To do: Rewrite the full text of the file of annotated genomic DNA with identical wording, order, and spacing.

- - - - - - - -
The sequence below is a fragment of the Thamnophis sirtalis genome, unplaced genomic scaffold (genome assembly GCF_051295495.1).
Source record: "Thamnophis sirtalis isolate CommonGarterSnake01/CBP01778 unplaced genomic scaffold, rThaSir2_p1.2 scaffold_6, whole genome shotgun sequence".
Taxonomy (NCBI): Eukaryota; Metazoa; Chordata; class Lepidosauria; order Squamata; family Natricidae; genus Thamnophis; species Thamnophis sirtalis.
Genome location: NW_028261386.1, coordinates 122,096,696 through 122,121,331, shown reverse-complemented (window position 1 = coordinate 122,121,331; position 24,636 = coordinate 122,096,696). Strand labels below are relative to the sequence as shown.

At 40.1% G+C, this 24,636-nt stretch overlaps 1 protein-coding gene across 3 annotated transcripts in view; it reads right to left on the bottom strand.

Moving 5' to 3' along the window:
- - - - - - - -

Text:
The sequence below is a fragment of the Thamnophis sirtalis genome, unplaced genomic scaffold (genome assembly GCF_051295495.1).
Source record: "Thamnophis sirtalis isolate CommonGarterSnake01/CBP01778 unplaced genomic scaffold, rThaSir2_p1.2 scaffold_6, whole genome shotgun sequence".
Taxonomy (NCBI): Eukaryota; Metazoa; Chordata; class Lepidosauria; order Squamata; family Natricidae; genus Thamnophis; species Thamnophis sirtalis.
Genome location: NW_028261386.1, coordinates 122,096,696 through 122,121,331, shown reverse-complemented (window position 1 = coordinate 122,121,331; position 24,636 = coordinate 122,096,696). Strand labels below are relative to the sequence as shown.

At 40.1% G+C, this 24,636-nt stretch overlaps 1 protein-coding gene across 3 annotated transcripts in view; it reads right to left on the bottom strand.

Moving 5' to 3' along the window: